A new study published in the journal Scientific Reports has debunked the theory that old, male elephants are redundant within the population, a justification that has seen trophy hunters target these huge animals more under the false belief it’s sustainable. The research from the University of Exeter in the UK in collaboration with Elephants for Africa, looked at the movements of male African savannah elephants in the Makgadikgadi Pans National Park, Botswana, and found they played a significant role in training younger members of all-male groups.
Also known as bush elephants, savannah elephants predominantly live in herds led by females. There is a brief gap however between 10-20 years old when pre-adolescent males will leave their natal family group to spend the majority of their time in all-male gangs. The study investigated all-male elephant groups by looking at males aged 10-15, 16-20, 21-25, and 26 plus and found that older males played a key role in leading such groups. The researchers say that the oldest bulls in all-male groups were the most likely to lead the others when it came to travel as well as finding food and water.
The discovery flips long-held assumptions that older bulls are largely redundant within elephant populations, an argument trophy hunters have used to target these animals, which are also usually the biggest or have the most impressive tusks. The argument claimed the practice is sustainable in light of the elephant’s minimal role within the continuation of the species, ie past breeding age, but the researchers argue this new discovery highlights their importance in the survival and development of younger bulls.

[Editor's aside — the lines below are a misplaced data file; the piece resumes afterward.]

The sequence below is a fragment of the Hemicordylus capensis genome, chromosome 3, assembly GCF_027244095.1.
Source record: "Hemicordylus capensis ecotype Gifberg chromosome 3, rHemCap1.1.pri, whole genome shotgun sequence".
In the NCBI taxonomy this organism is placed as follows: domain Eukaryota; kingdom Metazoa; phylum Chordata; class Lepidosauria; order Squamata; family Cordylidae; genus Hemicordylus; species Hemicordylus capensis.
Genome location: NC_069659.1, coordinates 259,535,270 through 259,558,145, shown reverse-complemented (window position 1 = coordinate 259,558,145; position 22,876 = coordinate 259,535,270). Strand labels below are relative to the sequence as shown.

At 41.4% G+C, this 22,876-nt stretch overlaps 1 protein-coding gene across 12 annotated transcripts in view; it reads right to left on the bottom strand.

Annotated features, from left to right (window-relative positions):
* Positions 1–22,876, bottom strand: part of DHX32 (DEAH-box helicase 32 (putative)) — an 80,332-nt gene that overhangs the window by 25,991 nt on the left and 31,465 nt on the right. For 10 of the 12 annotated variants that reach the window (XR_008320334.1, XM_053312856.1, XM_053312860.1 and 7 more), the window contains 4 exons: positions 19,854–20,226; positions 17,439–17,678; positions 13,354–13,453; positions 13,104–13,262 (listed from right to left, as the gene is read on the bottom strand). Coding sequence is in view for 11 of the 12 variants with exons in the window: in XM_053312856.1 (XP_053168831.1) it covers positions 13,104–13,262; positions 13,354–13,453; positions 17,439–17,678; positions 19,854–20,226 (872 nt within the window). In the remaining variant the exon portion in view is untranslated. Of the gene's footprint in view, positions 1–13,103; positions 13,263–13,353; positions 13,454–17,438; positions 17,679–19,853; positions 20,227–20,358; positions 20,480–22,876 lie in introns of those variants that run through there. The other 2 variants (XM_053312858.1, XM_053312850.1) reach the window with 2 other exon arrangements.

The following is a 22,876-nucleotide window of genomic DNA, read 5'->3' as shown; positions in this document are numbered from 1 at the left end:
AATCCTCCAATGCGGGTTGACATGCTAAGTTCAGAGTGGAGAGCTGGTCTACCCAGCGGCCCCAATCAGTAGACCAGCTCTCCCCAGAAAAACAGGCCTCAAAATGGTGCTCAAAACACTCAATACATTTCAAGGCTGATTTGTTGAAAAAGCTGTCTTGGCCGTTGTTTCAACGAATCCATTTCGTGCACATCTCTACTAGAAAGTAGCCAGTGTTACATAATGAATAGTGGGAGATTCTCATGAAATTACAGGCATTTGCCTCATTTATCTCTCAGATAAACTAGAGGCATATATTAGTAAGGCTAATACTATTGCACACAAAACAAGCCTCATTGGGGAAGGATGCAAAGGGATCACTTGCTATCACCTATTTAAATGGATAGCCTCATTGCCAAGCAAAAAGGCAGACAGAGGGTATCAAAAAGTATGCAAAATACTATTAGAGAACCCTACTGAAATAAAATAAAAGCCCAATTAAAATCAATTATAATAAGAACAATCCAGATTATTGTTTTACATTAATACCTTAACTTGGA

Savannah elephant numbers are declining rapidly as they face threats from poaching, hunting, and conflict with farmers, with older male elephants being the most commonly targeted by trophy hunters due to minimum age limitations and their larger tusk size. Botswana recently passed a motion to lift the ban on elephant hunting in the region, legalizing the export of the tusks of 400 elephants spelling an uncertain future for these threatened animals.
"In areas that have severe poaching, as well as areas that practice trophy hunting, we see a reduction in the number of older males as these are the prime targets of these activities. In these areas we see a direct impact in reduction of mature bull numbers and models forecast a heavy skewing of the sex ratio in populations with hunting, towards both favoring females, and younger animals," said lead author Connie Allen in an email to IFLScience.
"We hope our findings can help policymakers and hunting outfitters evaluate the potential negative impacts that occur from selective harvesting of older bull elephants. Management strategies such as hunting need to be constantly open to advisory from science, to be sure that policy is not detrimentally affecting the long term stability of elephant populations. This could be the case here, where removal of older bulls from populations could be hindering the inter-generational flow of information and critical knowledge about the navigation of resources."